Silver Shadow Cruise Review by bcal1955
- Sail Date: February 2018
- Destination: Asia
- Cabin Type: Veranda Suite
We arrived back mid-March from our 19 nights on Silversea’s Silver Shadow, Singapore to Hong Kong via Vietnam, then back to Singapore via Manilla, Borneo & Brunei.
This was actually 2 back to back cruises that we merged into 1 cruise.
We chose the Silversea cruise because:
• The travel dates suited our calendar, and Seabourn had nothing that suited our calendar
• The destinations of Vietnam, Borneo & Brunei were places not visited before
• The pricing with Business Class airfares included made it look like good value when factored in.
• Some excursions were added free of charge
• Our expectation was that Silversea had a similar standard to Seabourn & Regent.
In the last 3 years we have sailed around the Mediterranean for 10 days on Regent, 21 days on Seabourn in South America to Antarctica (Quest), and 35 days Athens to Singapore (Seabourn Soujourn).
We had very high expectations of Silversea, since we expected little difference between the 3 cruise lines.
I will assume that the cruise standard set by Silver Shadow is typical of other Silversea ships:
Bags were mishandled. (I reported this to Silversea management).
I decided to check-in my backpack containing my camera equipment & computer, rather than carry it onto the ship.
A glasses case and electrical plug were damaged, as the bag (backpack) was either dropped or thrown to the ground.
My wife’s bag did not arrive at our suite. Several hours later we went to a lost baggage area, and retrieved the bag. The bag was there, and labelled with her name, and they had not looked properly.
Silver Shadow Ship.
Stepping on board was like stepping back in time.
Dated and worn, it took 48 hours to get used to it mentally.
The only refurbishment was apparently some new carpet in 2017 somewhere in the common area that was not obvious.
A smaller ship than either the Seabourn Quest or Regent Mariner, in all 3 ships you never feel crowded, as good space to passenger ratio.
Silver Shadow is overly formal in presentation, old fashioned, furniture is chunky and occupies a lot of space.
The Silver Shadow has a design issue, in that there is no informal area where you can get a coffee or pastry at any time, and have a casual chat with others.
Many people commented on this. If you wanted afternoon tea you have to wait until exactly 4 pm in the formal Panorama lounge on Deck 8.
I note that the new Silver Muse has an “Arts Café”, so I assume that Silversea has noted the demand, and incorporated into their new ship design.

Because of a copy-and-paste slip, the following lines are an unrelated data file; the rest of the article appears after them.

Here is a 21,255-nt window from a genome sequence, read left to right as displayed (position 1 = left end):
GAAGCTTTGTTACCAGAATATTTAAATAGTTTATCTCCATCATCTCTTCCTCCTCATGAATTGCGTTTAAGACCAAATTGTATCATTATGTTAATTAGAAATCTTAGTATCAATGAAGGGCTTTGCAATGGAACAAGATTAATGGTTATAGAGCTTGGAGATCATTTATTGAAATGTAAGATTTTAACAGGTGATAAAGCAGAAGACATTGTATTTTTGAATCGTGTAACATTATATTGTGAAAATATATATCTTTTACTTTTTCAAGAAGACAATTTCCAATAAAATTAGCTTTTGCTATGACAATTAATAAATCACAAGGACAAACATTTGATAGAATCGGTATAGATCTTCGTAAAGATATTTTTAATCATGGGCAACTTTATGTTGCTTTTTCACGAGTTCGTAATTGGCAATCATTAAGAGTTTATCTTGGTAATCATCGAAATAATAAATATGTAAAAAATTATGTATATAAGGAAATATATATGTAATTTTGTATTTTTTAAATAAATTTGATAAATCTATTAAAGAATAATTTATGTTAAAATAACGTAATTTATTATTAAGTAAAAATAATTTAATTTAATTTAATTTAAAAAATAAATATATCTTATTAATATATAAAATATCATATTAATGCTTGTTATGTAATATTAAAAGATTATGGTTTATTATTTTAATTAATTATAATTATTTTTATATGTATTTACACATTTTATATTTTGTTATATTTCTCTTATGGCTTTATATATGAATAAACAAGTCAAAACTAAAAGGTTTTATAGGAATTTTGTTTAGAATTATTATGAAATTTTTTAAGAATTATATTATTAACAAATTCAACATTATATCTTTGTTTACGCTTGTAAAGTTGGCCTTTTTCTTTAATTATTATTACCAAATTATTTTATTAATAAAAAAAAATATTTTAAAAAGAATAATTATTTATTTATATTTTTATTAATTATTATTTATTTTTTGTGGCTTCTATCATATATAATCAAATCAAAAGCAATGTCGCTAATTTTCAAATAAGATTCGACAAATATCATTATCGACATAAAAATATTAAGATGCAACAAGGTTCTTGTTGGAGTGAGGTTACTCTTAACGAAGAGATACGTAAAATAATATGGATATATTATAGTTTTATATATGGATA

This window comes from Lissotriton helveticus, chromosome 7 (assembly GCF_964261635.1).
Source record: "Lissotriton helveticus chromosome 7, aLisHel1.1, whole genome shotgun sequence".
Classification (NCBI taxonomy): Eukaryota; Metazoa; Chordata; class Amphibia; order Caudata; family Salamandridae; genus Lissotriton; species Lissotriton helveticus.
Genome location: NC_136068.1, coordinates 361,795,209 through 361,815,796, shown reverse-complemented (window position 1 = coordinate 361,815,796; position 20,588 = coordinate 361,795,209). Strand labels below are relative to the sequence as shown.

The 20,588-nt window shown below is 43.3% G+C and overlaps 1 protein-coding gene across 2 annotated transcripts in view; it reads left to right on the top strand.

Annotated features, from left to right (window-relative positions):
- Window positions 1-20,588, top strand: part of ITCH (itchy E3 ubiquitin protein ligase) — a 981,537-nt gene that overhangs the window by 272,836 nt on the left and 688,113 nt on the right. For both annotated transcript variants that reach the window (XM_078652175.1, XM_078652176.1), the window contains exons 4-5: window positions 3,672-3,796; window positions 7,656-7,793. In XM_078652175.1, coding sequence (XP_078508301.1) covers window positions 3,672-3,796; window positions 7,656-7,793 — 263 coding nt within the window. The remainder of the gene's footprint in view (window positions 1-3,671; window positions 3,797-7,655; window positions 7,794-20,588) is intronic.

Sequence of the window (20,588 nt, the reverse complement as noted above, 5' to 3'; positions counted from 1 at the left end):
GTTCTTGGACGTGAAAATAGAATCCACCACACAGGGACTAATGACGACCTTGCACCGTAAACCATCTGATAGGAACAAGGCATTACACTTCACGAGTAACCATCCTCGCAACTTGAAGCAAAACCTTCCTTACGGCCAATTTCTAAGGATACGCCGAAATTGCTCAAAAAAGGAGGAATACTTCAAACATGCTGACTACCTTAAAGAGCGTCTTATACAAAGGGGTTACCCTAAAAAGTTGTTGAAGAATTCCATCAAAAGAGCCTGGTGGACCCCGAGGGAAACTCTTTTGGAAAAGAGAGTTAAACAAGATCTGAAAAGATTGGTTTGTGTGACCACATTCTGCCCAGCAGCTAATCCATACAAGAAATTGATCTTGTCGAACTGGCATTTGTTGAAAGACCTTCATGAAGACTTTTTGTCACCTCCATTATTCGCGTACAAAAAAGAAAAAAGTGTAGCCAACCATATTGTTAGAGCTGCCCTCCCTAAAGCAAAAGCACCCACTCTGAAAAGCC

The small forward observation deck lounge on deck was rarely used.
The gym was OK for me, as I used it 16 of the 19 days.
On the first leg of the trip there were major problems with the air conditioning, as it was very cold in most common areas. That appeared to be corrected in Hong Kong.
Twice daily cabin servicing we cannot fault.
For us, the Silversea personal butler service is overrated.
I did have my shoes cleaned once.
The butler gets involved with and overseas the room cleaning process, and will deliver room service if ordered, and set up the special room service tray table. He did his job very well.
Our time spent with the butler was mostly in the corridor where he would ask us about our day, and whether we needed anything done.
Many people onboard were over 70 years old, and possibly are a lot more demanding, and need help, but that was not us.
Shows & Entertainment:
The Silver Shadow had a cast of 6 singers, from ages say 25 to 35.
Just above average, they did everything, each with their own skills where they could do their own show, but often all together they did not harmonise very well.
Shows get repeated after 2 weeks, so we often didn’t bother going to many shows on the second leg of the trip.
Unlike Regent & Seabourn there were no special guests, so for us Silversea have restricted their entertainment budget.
The food was the big (biggest) disappointment, probably given my high expectation.
There were a few very good meals, but mostly average, and a few very bad.
Pasta with lobster was pasta with a thumbnail sized bit of lobster.
Pasta with shrimp was pasta with a single very small prawn.
Meat was typically overcooked.
We were tipped off by one of the staff that if you want steak, order the fillet mignon, and ask to be cooked no more than medium rare. That tip was very good.
I learnt to ask for it cooked rare, it work well.
I did ask for duck one night; cooked rare, and was served it well done and tough. I could not eat it.
I did ask for rare venison one night, and it was a very good dish as medallions; but venison on another night in La Terazza was served as a stew, and was overcooked and tough.
The rabbit on another night was a disaster.
So a lot of inconsistency.
Bread quality was a letdown: no warm bread or garlic bread offered.
Yogurt on breakfast buffet was terrible.
For room service one night I asked for garlic bread with my meal, and I was told they could not do it.
How I missed the Seabourn bread sticks, or the warm bread offerings from Regent.
Although we only have done 1 Regent cruise, we rated its food just better than Seabourn, in the restaurant areas (not pool deck).
Silversea had nothing memorable to take away with regards to food.
We did have some meals at La Terrazza, but found it overrated, and preferred the restaurant on Deck 4, with better food and service, plus no booking required.
Pool deck Patio Grill area for lunch: